Re: Aged Care Legislation Amendment (Financial Transparency) Bill 2020

Committee Secretary,

The Australian Council of Trade Unions (ACTU) is providing this submission in support of the passage of the bill being considered and to commend to the Committee the submissions being made by our affiliated unions on this issue. The ACTU believes that this bill addresses the serious lack of financial transparency in the aged care system. We believe that this lack of transparency has significant negative impacts on workers, residents, government and the community.

As the submissions made by our affiliated unions have argued, there are a number of reasons why this bill should be passed. These include:

• $21 billion in public funding funnelled into the aged care sector each year with no transparency. This is a huge sum of public money which is spent with little accountability.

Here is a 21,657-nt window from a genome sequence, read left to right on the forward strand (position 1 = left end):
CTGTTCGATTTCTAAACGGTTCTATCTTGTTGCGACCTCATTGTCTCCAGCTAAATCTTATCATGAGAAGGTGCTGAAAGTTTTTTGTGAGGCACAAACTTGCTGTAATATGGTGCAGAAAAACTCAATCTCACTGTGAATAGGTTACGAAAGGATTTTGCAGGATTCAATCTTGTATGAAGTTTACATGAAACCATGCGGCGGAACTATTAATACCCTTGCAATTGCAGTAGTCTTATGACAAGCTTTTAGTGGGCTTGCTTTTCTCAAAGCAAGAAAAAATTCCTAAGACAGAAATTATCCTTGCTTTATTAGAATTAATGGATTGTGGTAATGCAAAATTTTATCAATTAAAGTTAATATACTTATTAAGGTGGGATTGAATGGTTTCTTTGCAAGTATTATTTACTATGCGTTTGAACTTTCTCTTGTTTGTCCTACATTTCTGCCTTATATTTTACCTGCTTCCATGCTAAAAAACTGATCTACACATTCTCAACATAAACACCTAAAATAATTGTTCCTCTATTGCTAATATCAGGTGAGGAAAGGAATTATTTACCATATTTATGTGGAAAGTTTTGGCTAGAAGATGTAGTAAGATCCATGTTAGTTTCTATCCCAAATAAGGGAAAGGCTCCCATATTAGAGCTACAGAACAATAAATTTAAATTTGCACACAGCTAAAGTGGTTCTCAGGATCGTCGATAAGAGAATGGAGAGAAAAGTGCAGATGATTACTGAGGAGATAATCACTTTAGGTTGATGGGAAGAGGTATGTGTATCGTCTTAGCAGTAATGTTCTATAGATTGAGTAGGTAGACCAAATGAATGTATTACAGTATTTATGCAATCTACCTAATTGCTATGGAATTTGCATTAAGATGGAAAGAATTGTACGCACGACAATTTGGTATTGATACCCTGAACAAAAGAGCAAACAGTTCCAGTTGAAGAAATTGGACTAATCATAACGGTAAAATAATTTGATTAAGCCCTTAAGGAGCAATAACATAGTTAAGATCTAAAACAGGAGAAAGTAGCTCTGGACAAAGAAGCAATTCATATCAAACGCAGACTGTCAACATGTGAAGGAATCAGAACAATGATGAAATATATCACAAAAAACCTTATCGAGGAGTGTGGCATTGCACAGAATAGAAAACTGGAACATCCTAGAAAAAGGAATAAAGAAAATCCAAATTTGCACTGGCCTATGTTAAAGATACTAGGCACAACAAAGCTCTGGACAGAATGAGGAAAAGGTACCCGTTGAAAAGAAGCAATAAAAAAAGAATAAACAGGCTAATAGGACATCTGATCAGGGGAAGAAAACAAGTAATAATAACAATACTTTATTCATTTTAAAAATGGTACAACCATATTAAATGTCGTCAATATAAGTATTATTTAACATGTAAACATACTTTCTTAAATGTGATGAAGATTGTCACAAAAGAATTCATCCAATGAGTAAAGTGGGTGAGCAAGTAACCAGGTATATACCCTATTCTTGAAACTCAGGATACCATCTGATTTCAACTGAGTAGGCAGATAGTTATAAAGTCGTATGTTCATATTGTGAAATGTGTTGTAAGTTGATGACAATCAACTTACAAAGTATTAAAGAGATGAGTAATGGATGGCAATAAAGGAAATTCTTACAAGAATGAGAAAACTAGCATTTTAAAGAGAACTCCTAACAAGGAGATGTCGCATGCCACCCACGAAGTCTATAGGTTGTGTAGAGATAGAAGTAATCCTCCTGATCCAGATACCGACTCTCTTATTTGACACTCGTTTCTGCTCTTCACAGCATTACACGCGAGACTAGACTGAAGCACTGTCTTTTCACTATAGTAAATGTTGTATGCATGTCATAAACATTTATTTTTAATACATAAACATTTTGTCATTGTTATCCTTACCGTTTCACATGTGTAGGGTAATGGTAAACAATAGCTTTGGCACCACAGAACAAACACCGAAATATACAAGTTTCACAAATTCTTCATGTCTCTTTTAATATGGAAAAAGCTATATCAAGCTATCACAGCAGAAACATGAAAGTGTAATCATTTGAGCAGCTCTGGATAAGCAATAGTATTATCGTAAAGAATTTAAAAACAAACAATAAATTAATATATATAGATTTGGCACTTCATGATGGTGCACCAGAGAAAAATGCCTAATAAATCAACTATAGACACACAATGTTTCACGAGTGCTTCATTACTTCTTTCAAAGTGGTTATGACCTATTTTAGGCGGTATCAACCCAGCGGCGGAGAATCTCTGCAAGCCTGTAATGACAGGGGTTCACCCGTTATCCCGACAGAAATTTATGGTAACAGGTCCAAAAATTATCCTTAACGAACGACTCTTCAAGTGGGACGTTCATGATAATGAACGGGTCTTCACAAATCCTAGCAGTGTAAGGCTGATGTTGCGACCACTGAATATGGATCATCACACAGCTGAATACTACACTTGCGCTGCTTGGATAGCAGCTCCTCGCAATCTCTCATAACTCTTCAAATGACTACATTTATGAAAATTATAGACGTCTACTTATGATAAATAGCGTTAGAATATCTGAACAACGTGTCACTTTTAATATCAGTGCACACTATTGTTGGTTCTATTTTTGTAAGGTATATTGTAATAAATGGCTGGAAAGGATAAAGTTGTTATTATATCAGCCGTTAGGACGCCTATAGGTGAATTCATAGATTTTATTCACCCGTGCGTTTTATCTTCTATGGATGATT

• The lack of transparency hindering decision-making by families attempting to place a relative into aged care.

• The fundamental lack of transparency in the sector noted in the Royal Commission into Aged Care’s interim report.

• Consistent and sector-wide feedback from all aged care unions regarding their member’s concerns about low staffing levels, the lack of time to provide quality care, lack of training and CPD for the personal care and support staff workforce, lack of PPE and the increased prevalence of insecure employment arrangements in the sector.

• The precedent for greater financial transparency set by the Health Transparency Bill 2019 (QLD)

• The example of the need for transparency provided by the significant additional COVID-19 funding allocated to the sector – the spending of which the government has no ability to monitor.

All of these issues are discussed in greater detail in the submissions provided by our affiliated unions. The ACTU is of the view that these arguments create an undeniable logic for the passage of this bill and the creation of financial transparency in the aged care sector. It is our hope that this will have the dual effects of ending blatant profiteering from public funding by some providers and providing further evidence of the need for greater funding for this sector in the long term.